Lessons from Behind the Bar: 5 Things I Learned in Bartending that I use in PR

Ashley Waters


Image by Dtiet used under CC license.

Years before I stepped into the role of PR professional I spent my nights behind the bar slinging drinks. While I believe that everyone should work in the service industry at some point in their lives, I never thought I would learn so many lessons that would be applicable to my career in PR. Below are the top five things I learned behind the bar that I use every day behind a desk.

Personalization is important to avoid creating the same drink (or message) for everyone

When crafting a cocktail you need to make sure you tweak it to that customers specific wants. There is a reason that a martini order has a lot of elements: gin, vodka, up, rocks, dirty, dry, twist, shaken, stirred. It’s the same when it comes to drafting a pitch - fine-tune your message depending on the reporter. Take the time to read what the journalist has written, figure out what they are interested in, and change your angle to appeal to their personal style and opinion on the topic at hand. Tailoring a pitch to a reporter based on their beat is just as important as adjusting a drink to a customers tastes. When bartending you risk having a drink sent back or not being tipped if it’s made wrong – in PR you risk a writer passing on a story or not answering you at all.

Sometimes you need to turn on the charm

Everything goes smoother with a smile! You will run into curmudgeons everywhere in life – and when you are depending on them for tips or need to work with them because they are in a top tier media outlet, the ability to keep them happy will serve you well. Learning how to deal with difficult people will help you get far in life in general – and doubly so in PR when you are balancing the needs and egos of reporters and clients. If you can learn to talk to anyone, and know how to turn on the charm, your desired results will come much easier.

Teamwork leads to better results

Behind the bar you lean on your “bartners” all night. Trusting that they can handle a crowd, chat with patrons as well as you can, change a keg and make six margaritas as fast as you can is vital to your success. You’re sharing tips after all! It’s the same in PR. You need to lean on your teammates and co-workers because the end result is most important and everyone has the same priority. Whether that means being comfortable offering help when you see someone becoming overwhelmed, or not being too proud to ask for a hand yourself, working together will lead to more success.  This also extends to resources: being competitive with coverage or selfish with your contacts is only going to hurt the client – and your team’s reputation - in the end.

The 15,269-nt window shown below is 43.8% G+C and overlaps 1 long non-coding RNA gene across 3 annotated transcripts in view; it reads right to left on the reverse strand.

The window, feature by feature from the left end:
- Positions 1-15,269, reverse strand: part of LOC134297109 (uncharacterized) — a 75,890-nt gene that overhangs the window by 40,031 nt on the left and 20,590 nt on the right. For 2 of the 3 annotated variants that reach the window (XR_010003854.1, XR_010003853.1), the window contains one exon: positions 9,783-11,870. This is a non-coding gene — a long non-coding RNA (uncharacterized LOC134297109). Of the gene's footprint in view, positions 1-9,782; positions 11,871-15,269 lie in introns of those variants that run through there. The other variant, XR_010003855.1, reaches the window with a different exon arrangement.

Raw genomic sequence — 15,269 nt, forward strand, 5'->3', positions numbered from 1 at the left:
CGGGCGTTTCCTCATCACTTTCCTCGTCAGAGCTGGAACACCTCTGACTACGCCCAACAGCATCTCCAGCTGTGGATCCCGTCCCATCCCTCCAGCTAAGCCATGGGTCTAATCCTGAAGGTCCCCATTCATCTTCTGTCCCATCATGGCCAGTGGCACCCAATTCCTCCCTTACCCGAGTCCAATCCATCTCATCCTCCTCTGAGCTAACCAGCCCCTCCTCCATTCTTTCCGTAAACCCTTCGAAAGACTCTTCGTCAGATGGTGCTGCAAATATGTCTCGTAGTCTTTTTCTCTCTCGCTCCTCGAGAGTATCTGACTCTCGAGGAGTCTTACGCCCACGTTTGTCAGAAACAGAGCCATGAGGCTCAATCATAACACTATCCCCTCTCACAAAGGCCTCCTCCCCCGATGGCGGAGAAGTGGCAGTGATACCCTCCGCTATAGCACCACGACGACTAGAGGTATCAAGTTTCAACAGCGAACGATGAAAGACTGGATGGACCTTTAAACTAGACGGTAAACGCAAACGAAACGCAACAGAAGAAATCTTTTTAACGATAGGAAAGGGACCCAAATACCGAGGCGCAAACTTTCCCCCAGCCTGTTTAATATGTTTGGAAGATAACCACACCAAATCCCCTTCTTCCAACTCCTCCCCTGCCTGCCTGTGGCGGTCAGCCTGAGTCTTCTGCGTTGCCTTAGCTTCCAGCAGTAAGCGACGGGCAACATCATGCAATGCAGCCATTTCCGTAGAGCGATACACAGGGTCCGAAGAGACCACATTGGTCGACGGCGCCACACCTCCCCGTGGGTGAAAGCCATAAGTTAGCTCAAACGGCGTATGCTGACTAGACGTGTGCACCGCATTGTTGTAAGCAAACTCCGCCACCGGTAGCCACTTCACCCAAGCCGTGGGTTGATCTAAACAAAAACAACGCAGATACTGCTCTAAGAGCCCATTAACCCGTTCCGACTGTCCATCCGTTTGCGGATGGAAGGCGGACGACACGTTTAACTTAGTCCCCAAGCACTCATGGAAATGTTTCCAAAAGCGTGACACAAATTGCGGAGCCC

Multi-tasking is key

All bartenders can pour a beer, but only the best bartenders can make a cocktail, calculate a total, figure out who’s next to be served, and tell the bar back what you’re low on at the same time. Multi-tasking and balancing everything that has to get done is necessary in both the service industry and in PR. When you are writing a press release, it’s necessary to focus. But making sure you’re still aware of incoming emails, paying attention to the time incase you have a call scheduled, and not neglecting any of your other to-do items is equally important. Multi-tasking and prioritizing will get you far in any job.

Experience over education

There are some things you only learn on the job. Your formal education can give you a solid foundation to build a career on, but some things must be learned through real-life experiences. Having a degree in public relations doesn’t make you an all-star, just like having a certificate doesn’t make you a mixologist – they both get you to the starting line, but there’s still plenty to learn. This ties back into teamwork: when you’re tackling a new task, don’t worry if you didn’t cover it in a classroom – ask your teammates to show you! Shadow someone on your team who you want to learn from or volunteer to take on a project you haven’t done before – it’s the fastest way to learn.


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